Lagarde resigns as IMF boss, paving way for European Central Bank presidency

IMF Managing Director Christine Lagarde has resigned with effect from September 12, and the selection process for her successor will start promptly, the Executive Board said in a statement on Tuesday.

Lagarde is poised to take up the European Central Bank presidency, becoming the central bank’s first-ever female leader

She will succeed Mario Draghi, who has been at the helm since June 2011.

“Today the IMF Executive Board accepted Managing Director Christine Lagarde’s resignation from the Fund with effect from September 12, 2019,” the statement by the IMF communications department said.

“We would like to express our greatest appreciation for all that Managing Director Lagarde has done for the institution. Her legacy of achievements has made a lasting imprint on the Fund. Under her guidance, the Fund successfully helped its members navigate a complex and unprecedented set of challenges, including the impact of the global financial crisis and its aftershocks.”

The former French Cabinet minister has been head of the IMF since 2011 and her term had been scheduled to run through 2021.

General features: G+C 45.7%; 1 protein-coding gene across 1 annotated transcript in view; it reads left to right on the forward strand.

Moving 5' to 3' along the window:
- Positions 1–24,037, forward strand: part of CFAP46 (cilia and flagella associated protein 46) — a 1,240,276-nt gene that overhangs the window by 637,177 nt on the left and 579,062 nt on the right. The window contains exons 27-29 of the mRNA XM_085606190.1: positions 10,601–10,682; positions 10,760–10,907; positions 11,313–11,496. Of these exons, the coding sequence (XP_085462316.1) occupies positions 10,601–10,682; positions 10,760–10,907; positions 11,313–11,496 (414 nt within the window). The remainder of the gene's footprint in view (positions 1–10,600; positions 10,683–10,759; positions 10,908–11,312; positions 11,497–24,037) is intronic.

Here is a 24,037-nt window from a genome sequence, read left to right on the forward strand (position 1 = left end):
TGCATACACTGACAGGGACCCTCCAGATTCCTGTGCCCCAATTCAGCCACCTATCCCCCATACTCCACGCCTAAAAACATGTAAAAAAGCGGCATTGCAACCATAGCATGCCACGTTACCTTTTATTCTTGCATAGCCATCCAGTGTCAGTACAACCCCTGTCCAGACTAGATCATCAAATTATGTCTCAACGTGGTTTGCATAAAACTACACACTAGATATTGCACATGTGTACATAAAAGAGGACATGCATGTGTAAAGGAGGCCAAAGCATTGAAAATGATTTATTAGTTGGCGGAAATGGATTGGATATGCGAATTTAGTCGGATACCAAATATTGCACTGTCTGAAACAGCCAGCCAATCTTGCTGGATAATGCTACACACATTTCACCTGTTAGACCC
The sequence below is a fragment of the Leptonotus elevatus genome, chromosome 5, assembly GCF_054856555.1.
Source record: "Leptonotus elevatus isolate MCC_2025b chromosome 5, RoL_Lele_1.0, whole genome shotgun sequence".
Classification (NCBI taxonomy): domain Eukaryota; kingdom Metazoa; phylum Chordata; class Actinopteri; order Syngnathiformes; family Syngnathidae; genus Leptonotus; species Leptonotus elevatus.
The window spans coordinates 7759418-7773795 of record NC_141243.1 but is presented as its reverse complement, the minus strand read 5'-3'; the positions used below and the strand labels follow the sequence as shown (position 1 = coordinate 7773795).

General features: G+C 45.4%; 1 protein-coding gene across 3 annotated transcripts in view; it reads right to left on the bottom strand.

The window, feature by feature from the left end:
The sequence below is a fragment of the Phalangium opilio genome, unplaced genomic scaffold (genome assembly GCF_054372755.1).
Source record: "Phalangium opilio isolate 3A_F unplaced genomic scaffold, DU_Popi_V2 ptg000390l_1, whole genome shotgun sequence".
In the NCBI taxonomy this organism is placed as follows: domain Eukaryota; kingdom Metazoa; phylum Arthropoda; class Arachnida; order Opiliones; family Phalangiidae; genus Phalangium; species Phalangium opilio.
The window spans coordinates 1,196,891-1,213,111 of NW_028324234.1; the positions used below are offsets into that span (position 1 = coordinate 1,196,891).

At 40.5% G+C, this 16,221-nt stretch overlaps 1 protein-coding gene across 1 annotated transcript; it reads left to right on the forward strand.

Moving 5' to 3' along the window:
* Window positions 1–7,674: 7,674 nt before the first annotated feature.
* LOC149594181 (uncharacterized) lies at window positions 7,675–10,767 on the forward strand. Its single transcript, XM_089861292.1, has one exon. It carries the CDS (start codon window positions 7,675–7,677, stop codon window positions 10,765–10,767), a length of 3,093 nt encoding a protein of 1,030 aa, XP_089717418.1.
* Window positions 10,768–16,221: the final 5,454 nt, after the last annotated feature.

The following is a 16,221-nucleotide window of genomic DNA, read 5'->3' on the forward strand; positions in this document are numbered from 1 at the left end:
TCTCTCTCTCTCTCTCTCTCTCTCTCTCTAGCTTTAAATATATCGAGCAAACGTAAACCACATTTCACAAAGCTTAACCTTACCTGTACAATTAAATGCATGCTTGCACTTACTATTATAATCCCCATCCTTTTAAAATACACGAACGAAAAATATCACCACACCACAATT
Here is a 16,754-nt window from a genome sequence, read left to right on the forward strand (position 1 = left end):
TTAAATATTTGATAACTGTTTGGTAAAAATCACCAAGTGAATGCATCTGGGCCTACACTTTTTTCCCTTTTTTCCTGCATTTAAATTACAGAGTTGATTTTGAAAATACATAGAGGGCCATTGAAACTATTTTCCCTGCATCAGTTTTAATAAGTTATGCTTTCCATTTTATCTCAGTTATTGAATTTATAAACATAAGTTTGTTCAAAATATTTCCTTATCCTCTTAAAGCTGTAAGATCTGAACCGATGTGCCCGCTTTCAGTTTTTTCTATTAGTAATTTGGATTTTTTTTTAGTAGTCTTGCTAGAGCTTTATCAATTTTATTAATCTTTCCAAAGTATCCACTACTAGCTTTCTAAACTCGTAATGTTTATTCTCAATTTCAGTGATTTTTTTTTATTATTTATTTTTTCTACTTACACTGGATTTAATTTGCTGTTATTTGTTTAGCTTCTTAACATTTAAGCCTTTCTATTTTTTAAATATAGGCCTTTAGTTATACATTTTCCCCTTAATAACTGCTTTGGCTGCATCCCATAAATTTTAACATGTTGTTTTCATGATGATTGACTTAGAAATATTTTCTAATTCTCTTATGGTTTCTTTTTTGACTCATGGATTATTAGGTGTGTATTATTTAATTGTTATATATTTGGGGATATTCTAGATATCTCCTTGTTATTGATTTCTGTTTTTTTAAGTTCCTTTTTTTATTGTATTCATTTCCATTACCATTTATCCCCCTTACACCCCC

“With this decision by Managing Director Lagarde, the IMF Executive Board will initiate promptly the process of selecting the next Managing Director and will communicate in a timely fashion. The Executive Board has the utmost confidence in Mr. David Lipton, who remains Acting Managing Director of the Fund in the interim period.”

Lagarde was announced as the leading candidate for the ECB job two weeks ago.

What is ECB?

The European Central Bank is the central bank of the 19 European Union countries that have adopted the euro. According to its website, its main task is to maintain price stability in the euro area and so preserve the purchasing power of the single currency.

It defines and implements monetary policy for the euro area and carries out a number of other tasks, including banking supervision.